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Archaeological Headlines By JESSICA E. SARACENI
Friday, September 21

England Returns Ancient Egyptian Artwork

CAIRO, EGYPT—According to an Ahram Online report, a limestone relief bearing the cartouche of King Amenhotep I that had been offered for sale in a London auction house has been handed over to Egyptian authorities. An archaeologist who spotted the relief in London and realized it had been stolen in from the Karnak Temple Complex in Luxor in 1988 alerted Egypt’s Ministry of Antiquities. Shabaan Abdel Gawad of the ministry’s Repatriation Department said ministry officials intervened to stop the sale. To read about a recent discovery at Luxor, go to "Honoring Osiris." 

Medieval Bishop’s Seal Found in Sweden

BISKOPS ARNÖ, SWEDEN—The Local reports that a small fragment of a medieval stamp was recovered on an island in central Sweden during archaeological investigations ahead of the construction of a new pipeline. Archaeologist Maria Lingström found the object with a metal detector in a three-foot wide trench. It is thought to have belonged to Christian archbishop Petrus Philippi, who died in A.D. 1341. “Only about 50 seal stamps that belonged to the clergy have been found so far in Sweden,” Lingström said. “This particular stamp was personal and the archbishop carried it with him at all times.” His signature seal stamp was likely destroyed upon the bishop’s death. To read about a recently rediscovered depiction of a  medieval abbott, go to "He's No Stone Face."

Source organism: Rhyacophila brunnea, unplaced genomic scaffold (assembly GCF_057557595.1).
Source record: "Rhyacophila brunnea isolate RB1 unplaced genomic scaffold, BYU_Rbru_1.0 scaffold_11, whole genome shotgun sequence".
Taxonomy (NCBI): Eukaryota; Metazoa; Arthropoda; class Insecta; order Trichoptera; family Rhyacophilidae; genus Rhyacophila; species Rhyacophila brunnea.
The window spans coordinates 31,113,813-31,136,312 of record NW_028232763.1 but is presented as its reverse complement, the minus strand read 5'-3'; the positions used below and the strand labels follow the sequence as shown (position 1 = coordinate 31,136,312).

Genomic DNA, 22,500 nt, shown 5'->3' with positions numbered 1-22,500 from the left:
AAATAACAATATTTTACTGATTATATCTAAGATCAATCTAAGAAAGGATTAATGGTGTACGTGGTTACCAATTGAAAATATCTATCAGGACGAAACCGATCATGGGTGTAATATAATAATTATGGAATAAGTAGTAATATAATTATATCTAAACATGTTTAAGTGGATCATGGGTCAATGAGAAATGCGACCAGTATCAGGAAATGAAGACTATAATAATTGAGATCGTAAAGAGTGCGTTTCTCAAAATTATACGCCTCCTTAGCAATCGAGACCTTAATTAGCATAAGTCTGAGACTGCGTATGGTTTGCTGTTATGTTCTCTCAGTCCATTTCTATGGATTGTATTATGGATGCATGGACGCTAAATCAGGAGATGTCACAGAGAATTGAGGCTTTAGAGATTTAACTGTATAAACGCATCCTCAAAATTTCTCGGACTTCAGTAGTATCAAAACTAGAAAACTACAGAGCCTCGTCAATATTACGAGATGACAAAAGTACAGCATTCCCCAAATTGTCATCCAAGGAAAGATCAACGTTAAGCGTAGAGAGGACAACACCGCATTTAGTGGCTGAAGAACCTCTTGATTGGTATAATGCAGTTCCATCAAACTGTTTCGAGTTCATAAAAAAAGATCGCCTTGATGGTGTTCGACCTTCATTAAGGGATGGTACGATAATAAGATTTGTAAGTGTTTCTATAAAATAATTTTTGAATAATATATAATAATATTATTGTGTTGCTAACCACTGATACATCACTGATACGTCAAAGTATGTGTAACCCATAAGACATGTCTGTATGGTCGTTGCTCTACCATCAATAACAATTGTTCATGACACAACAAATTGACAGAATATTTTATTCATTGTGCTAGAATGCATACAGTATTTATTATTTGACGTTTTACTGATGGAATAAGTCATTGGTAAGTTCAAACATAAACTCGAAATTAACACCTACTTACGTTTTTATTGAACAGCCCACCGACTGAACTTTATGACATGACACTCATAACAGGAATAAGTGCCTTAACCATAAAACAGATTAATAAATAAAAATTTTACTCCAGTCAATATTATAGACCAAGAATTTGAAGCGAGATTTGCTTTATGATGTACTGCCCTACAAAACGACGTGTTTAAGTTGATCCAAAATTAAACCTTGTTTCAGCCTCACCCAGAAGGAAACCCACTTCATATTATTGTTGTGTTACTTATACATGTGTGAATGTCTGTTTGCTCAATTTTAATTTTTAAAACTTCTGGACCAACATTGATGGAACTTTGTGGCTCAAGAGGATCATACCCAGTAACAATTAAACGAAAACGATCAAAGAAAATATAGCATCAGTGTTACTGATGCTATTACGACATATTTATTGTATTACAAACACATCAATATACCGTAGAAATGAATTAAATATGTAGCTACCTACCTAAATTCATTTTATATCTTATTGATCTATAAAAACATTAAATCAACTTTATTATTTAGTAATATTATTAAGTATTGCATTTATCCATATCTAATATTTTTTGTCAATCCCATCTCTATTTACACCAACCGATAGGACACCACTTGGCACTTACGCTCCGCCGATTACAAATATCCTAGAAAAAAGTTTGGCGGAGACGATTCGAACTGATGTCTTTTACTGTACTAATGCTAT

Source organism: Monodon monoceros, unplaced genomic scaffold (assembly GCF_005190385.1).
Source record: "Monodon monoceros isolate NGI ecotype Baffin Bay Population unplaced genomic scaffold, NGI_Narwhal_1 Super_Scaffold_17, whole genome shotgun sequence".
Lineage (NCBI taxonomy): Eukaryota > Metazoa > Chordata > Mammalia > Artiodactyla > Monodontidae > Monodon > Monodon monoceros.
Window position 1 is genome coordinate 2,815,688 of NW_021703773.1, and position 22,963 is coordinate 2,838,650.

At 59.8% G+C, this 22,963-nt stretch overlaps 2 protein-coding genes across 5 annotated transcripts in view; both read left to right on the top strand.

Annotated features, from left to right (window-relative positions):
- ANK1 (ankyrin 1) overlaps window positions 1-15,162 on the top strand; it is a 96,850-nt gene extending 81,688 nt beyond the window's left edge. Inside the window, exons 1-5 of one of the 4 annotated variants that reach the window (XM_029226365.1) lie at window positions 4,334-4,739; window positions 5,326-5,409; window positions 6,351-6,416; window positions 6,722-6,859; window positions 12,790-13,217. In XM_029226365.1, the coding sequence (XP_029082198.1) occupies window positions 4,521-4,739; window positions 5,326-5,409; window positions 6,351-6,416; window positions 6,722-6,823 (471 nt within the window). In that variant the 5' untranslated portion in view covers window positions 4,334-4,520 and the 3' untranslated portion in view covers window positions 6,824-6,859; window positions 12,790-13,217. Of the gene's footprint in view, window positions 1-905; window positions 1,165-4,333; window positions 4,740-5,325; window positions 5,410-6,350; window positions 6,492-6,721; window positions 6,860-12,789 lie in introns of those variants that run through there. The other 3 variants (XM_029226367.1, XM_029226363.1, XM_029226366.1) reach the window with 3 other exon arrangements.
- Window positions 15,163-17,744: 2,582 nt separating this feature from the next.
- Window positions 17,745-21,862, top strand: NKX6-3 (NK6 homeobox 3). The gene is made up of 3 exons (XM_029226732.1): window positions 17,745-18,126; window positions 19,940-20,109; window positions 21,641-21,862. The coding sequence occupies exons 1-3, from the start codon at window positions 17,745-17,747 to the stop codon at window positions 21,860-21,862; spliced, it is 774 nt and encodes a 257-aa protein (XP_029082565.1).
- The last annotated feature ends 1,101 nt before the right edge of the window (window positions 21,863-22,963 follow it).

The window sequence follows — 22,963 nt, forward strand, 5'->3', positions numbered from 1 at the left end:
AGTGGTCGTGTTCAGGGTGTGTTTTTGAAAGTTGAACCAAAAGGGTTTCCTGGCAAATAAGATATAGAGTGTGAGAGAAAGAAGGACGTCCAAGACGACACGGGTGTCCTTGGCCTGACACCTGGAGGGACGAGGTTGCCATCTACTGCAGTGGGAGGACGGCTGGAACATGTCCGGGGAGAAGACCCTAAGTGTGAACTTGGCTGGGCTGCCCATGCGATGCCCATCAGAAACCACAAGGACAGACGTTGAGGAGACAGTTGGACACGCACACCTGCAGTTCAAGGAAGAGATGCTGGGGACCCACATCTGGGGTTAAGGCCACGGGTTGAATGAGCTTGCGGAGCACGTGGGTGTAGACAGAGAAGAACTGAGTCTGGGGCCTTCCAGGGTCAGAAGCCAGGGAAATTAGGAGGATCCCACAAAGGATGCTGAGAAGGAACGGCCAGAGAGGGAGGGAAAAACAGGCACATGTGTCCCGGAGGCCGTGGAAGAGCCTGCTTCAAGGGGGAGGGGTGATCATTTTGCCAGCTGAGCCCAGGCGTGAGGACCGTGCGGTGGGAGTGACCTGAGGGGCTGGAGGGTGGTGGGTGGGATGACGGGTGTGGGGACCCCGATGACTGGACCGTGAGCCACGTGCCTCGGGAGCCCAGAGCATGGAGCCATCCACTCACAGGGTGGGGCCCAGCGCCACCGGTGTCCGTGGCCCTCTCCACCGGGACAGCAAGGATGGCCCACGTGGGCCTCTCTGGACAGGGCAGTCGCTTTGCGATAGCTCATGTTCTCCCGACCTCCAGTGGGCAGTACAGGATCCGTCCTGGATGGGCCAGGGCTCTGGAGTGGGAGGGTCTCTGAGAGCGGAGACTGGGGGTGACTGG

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Thursday, September 20

Technique Estimates Ancient Population Size With Biomarkers

BERKELEY, CALIFORNIA—Scientists are developing a technique to estimate ancient populations based on biomarkers found in the feces of humans and other some animals, according to a Smithsonian report. A.J. White of the University of California, Berkeley, explained that coprostanol, a molecule produced in the human gut through the digestion of cholesterol, can be found in sediments and measured. The technique was tested at Cahokia, a site in southern Illinois occupied between A.D. 1050 and 1350 and known for its earthen structures. The researchers found that the levels of coprostanol and other by-products of digestion in samples taken from Cahokia’s Horseshoe Lake correspond with population estimates over time, based on the ancient city’s archaeological record. “I don’t see this as something which will replace former methods of estimating population, but rather can supplement our knowledge in a new way where traditional methods can’t,” White said. The technique could also help archaeologists estimate the size of ancient hunter-gatherer groups and early domesticated animal herds. To read more about Cahokia, go to "Breaking Cahokia's Glass Ceiling."

Iron Age Grinding Stone Found in Turkey

VAN, TURKEY—The Daily Sabah reports that a 2,700-year-old grinding stone has been unearthed at the fortified site of Çavuştepe, which is located in eastern Turkey. Çavuştepe was built in approximately 750 B.C. by the Urartian king Sardur II. Rafet Cavusoglu of Yuzuncu Yil University said the well-worn stone is the fourth one found at the site. “This is a stone people used to grind some grains like barley and wheat after adopting a settled life,” he said. The excavation team has also recovered some 120 pots that may have been used to store grain. To read about an Iron Age battle that involved Urartrian soldiers, go to "The Price of Plunder." 

Wednesday, September 19

Archaeologists Look for Evidence of Past Child Labor Practices